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    react-to-print
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    2.12.4 • Public • Published

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    ReactToPrint - Print React components in the browser

    Build Status NPM Downloads dependencies Status npm version

    So you've created a React component and would love to give end users the ability to print out the contents of that component. This package aims to solve that by popping up a print window with CSS styles copied over as well.

    Demo

    Edit react-to-print

    Install

    npm install --save react-to-print

    API

    <ReactToPrint />

    The component accepts the following props:

    Name Type Description
    bodyClass? string One or more class names to pass to the print window, separated by spaces
    content function A function that returns a component reference value. The content of this reference value is then used for print
    copyStyles? boolean Copy all <style> and <link type="stylesheet" /> tags from <head> inside the parent window into the print window. (default: true)
    documentTitle? string Set the title for printing when saving as a file
    fonts? { family: string, source: string }[] You may optionally provide a list of fonts which will be loaded into the printing iframe. This is useful if you are using custom fonts
    onAfterPrint? function Callback function that triggers after the print dialog is closed regardless of if the user selected to print or cancel
    onBeforeGetContent? function Callback function that triggers before the library gathers the page's content. Either returns void or a Promise. This can be used to change the content on the page before printing
    onBeforePrint? function Callback function that triggers before print. Either returns void or a Promise. Note: this function is run immediately prior to printing, but after the page's content has been gathered. To modify content before printing, use onBeforeGetContent instead
    onPrintError? function Callback function (signature: `function(errorLocation: 'onBeforePrint'
    pageStyle? string or function We set some basic styles to help improve page printing. Use this to override them and provide your own. If given as a function it must return a string
    print? function If passed, this function will be used instead of window.print to print the content. This function is passed the HTMLIFrameElement which is the iframe used internally to gather content for printing. When finished, this function must return a Promise. Use this to print in non-browser environments such as Electron
    removeAfterPrint? boolean Remove the print iframe after action. Defaults to false
    suppressErrors? boolean When passed, prevents console logging of errors
    trigger? function A function that returns a React Component or Element. Note: under the hood, we inject a custom onClick prop into the returned Component/Element. As such, do not provide an onClick prop to the root node returned by trigger, as it will be overwritten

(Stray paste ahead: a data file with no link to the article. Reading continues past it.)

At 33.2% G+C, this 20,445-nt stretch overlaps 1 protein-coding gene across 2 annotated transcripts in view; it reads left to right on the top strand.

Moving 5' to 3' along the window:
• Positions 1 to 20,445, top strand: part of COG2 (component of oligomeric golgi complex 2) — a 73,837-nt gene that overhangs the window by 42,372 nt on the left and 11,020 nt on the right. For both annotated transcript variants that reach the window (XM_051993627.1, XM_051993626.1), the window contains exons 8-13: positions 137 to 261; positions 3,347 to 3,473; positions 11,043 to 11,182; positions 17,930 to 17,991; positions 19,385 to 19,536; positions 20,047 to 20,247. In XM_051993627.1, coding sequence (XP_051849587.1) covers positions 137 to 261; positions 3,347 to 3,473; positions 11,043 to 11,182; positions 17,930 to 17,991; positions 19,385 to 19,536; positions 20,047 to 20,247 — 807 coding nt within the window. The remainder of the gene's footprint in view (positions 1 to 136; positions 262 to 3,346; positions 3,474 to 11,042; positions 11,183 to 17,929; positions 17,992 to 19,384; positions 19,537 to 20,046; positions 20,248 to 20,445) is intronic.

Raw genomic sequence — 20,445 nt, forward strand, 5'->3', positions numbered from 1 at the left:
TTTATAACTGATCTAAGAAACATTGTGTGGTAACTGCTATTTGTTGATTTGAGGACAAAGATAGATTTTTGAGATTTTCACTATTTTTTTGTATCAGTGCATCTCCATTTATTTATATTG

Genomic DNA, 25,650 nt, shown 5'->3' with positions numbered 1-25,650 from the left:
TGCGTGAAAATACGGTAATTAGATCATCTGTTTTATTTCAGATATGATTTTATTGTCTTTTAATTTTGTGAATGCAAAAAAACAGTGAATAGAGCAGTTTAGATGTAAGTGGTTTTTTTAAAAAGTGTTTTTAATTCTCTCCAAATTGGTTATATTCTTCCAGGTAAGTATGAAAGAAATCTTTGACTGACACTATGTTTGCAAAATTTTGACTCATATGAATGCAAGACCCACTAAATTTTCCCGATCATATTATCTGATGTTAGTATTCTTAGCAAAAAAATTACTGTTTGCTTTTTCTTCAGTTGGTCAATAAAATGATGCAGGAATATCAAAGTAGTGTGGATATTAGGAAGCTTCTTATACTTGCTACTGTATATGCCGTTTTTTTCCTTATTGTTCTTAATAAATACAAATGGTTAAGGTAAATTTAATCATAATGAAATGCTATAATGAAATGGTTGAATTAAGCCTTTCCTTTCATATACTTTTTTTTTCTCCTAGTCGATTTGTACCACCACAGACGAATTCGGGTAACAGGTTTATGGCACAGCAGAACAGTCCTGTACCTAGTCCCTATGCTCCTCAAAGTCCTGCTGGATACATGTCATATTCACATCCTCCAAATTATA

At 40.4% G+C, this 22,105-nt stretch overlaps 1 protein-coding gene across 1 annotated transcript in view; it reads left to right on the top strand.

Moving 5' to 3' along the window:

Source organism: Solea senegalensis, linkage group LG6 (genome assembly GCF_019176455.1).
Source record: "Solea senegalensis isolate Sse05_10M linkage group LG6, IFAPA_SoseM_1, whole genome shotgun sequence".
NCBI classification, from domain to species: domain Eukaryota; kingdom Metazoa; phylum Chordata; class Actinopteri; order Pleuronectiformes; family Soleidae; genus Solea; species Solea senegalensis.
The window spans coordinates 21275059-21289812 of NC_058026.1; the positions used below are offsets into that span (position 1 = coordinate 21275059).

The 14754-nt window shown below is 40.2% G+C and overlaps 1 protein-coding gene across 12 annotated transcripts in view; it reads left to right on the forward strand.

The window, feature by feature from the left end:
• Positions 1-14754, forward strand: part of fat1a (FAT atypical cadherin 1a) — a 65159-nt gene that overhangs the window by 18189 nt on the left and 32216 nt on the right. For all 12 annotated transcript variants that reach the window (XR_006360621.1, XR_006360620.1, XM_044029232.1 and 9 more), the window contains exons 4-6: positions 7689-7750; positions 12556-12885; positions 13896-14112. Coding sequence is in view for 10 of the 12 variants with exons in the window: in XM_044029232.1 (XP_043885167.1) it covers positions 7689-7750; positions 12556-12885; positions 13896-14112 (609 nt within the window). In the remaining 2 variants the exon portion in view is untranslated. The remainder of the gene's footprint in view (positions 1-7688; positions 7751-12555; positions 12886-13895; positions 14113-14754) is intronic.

PrintContextConsumer

    If you need extra control over printing and don't want to specify trigger directly, PrintContextConsumer allows you to gain direct access to the handlePrint method which triggers the print action. Requires React ^16.3.0.

    useReactToPrint

    For functional components, use the useReactToPrint hook, which accepts an object with the same configuration props as <ReactToPrint /> and returns a handlePrint function which when called will trigger the print action. Requires React ^16.8.0.

    Compatibility

    react-to-print should be compatible with most major browsers. We also do our best to support IE11.

    Known Incompatible Browsers

    Examples

    For full examples please see the examples folder.

    export class ComponentToPrint extends React.PureComponent {
      render() {
        return (
          <table>
            <thead>
              <th>column 1</th>
              <th>column 2</th>
              <th>column 3</th>
            </thead>
            <tbody>
              <tr>
                <td>data 1</td>
                <td>data 2</td>
                <td>data 3</td>
              </tr>
            </tbody>
          </table>
        );
      }
    }

    Calling from class components

    import React from 'react';
    import ReactToPrint from 'react-to-print';
    
    import { ComponentToPrint } from './ComponentToPrint';
    
    class Example extends React.PureComponent {
      render() {
        return (
          <div>
            <ReactToPrint
              trigger={() => {
                // NOTE: could just as easily return <SomeComponent />. Do NOT pass an `onClick` prop
                // to the root node of the returned component as it will be overwritten.
                return <a href="#">Print this out!</a>;
              }}
              content={() => this.componentRef}
            />
            <ComponentToPrint ref={el => (this.componentRef = el)} />
          </div>
        );
      }
    }

    Calling from class components with PrintContextConsumer

    import React from 'react';
    import ReactToPrint, { PrintContextConsumer } from 'react-to-print';
    
    import { ComponentToPrint } from './ComponentToPrint';
    
    class Example extends React.PureComponent {
      render() {
        return (
          <div>
            <ReactToPrint content={() => this.componentRef}>
              <PrintContextConsumer>
                {({ handlePrint }) => (
                  <button onClick={handlePrint}>Print this out!</button>
                )}
              </PrintContextConsumer>
            </ReactToPrint>
            <ComponentToPrint ref={el => (this.componentRef = el)} />
          </div>
        );
      }
    }

    Calling from functional components

    import React, { useRef } from 'react';
    import ReactToPrint from 'react-to-print';
    
    import { ComponentToPrint } from './ComponentToPrint';
    
    const Example = () => {
      const componentRef = useRef();
    
      return (
        <div>